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On the Road with Sally: Saint Jean du Gard

Saint Jean du Gard

On the Road with Mustang Sally

Sally’s first road trip was to the Cévennes and Tuesday market in Saint Jean du Gard. The town’s history dates back to the twelfth century when monks from the Abbey of St-Gilles created the settlement on the banks of the Gardon River. With its religious beginnings, Saint Jean du Gard and the surrounding area- the Cévennes- became known as strongholds for French Protestants (Huguenots).

The citizens, mostly white-shirted Calvinist peasants (Camisards), famously banded together to fight royal control throughout years of religious wars. Many fled to America, England, and Switzerland from 1685 into the early 1700s to avoid ongoing persecution. More recent history of Saint Jean du Gard includes the town’s mention in Robert Lewis Stevenson’s Travels with a Donkey in the Cévennes.

San Jean du Gard

Market day in Saint Jean du Gard

Because market days seem to be the focus of my explorations in France, I planned the visit to Saint Jean du Gard on a Tuesday.San Jean du Gard When I arrived in the town, I was surprised to see familiar sights. I had been here before on my trip a few years ago — the same visit when I discovered Uzes.

It was a rainy, overcast day, but that didn’t stop me from wandering around to some of the same places I remember before and exploring new photo opportunities. First, there was a stop at the “indoor” market area to take note of the products indigenous to the area and those in season.

 

Apples, apples, more apples.

 

Apples everywhere. All varieties of juices. Many types of apples are the same as in the States. Only a few I’ve never seen before. In addition to raw apples, there are several versions of apple juice. I’m not a big fan of fruit juices; I didn’t buy any to bring back. Nevertheless, it makes a great photo.

 

 

Also in season are chestnuts. While researching Saint Jean du Gard, I learned that chestnut trees were once an important food crop and brought wealth to the area because of the popular “marron” nuts. When planting mulberry trees to “nourish” the silkworm industry became more profitable than harvesting chestnuts, mulberry trees took over much of the landscape. Fortunately, marrons are abundant enough in the markets today for all to continue to enjoy.

Root vegetables and pumpkins

Pomme de Terre (potatoes) are probably found on French dinner tables more than any other side dish. So it is no surprise there are bushels and baskets of white and red-skinned potatoes in every market, regardless of the season. Baking potatoes (russet-type) are harder to find in the markets where I’ve ventured. Indeed, I haven’t seen Outback Steakhouse giant-sized spuds anywhere.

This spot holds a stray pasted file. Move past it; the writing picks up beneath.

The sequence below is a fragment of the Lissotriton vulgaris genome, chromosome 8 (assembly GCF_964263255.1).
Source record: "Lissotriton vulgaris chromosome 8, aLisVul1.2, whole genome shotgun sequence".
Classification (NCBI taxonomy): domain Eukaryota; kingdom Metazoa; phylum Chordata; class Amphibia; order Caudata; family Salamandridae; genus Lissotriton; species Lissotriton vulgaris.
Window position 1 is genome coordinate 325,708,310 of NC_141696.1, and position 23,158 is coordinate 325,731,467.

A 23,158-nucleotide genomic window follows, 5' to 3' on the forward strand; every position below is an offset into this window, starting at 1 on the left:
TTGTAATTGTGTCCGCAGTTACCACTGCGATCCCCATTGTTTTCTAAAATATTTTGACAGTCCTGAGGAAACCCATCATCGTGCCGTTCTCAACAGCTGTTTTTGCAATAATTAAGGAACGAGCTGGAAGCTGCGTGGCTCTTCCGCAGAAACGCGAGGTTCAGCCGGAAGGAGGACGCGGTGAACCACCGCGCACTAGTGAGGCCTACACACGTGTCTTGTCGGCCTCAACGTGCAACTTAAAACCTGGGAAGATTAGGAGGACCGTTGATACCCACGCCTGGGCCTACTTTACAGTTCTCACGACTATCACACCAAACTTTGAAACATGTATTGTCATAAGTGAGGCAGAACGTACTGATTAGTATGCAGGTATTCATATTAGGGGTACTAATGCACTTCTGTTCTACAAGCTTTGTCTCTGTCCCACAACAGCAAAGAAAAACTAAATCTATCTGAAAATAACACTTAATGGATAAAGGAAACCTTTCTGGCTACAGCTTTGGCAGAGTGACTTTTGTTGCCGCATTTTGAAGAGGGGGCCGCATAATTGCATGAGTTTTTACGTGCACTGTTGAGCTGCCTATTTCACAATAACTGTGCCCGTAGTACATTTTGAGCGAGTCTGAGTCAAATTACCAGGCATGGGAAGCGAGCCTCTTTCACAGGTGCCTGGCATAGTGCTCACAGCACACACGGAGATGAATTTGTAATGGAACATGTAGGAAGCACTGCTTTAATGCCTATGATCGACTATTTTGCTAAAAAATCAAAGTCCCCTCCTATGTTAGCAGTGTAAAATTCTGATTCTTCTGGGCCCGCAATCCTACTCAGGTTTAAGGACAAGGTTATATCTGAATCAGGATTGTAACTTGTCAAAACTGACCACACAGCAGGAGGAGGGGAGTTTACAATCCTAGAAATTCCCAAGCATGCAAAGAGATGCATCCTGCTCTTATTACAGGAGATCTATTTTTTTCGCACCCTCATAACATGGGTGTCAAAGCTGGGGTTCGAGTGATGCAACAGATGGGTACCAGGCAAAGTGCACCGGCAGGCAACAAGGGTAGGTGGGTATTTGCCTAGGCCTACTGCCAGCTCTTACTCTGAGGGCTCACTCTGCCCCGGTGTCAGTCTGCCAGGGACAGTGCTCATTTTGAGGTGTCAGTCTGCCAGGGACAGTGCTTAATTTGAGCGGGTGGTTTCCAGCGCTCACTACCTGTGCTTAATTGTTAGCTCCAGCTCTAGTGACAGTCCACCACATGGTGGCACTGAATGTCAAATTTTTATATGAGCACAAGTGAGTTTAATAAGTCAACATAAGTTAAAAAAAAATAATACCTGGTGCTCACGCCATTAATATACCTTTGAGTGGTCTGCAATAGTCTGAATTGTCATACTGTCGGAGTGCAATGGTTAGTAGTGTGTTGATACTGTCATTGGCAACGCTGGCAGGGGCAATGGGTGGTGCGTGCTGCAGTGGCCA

2013-11-05 09.47.14Squashes and pumpkins are now on display in time for fall menus, including creamed soups. The usual way I prepare squashes —  like splitting a butternut squash in half and baking it with butter, brown sugar, and cinnamon — is unheard of by those I’ve asked. Instead, the squash is peeled and steamed, then mashed. The one at my house will end up in a creamy, cold soup.

2013-11-05 09.47.21

One vegetable, pictured in the photo on the right, is a giant radish. According to the vendor, it is eaten raw like its tiny kin. Presumably, it’s almost as hot as horseradish. I’ll find out the truth later.

There are not as many varieties of green, leafy vegetables like collards and kale in these markets. Other types of veggies include endive, shallots, fennel, and leeks. Eggplant (aubergine) is very popular and prepared in many ways. Mesclun, spinach, and other salad greens are on the market annually. Having lived most of my life in the southern states of the US, I don’t recognize many vegetables here. Some I’m trying for the first time — fennel, for example. Yum!

People watching

Sneaking photos of interesting people is another reason I love market days. Saint Jean du Gard has its own unique flavor for my spectator sport.

Village views

Now, for some of the best views along the journey. Perhaps this will give you a feel for the town of Saint Jean du Gard. Even on a less-than-beautiful day, it’s a special place to see.

 

 

 

The Cévennes

Along with the quaint village streets and scenes, tourists head to Saint Jean du Gard for the steam train ride through the mountainous areas of the Cevennes. The 45-minute roundtrip to Anduze is on my to-do list on a sunnier day.

Hikers and outdoors travelers head for this part of the Cévennes and the Cévennes National Park in the summertime in droves. The beauty of the hills and river, speckled with small farms and villages, also attracts photographers and artists.

Did I mention? … there are pottery shops and wine domains everywhere.

Cevennes

Cevennes

Day trip from Uzes to the Cevennes

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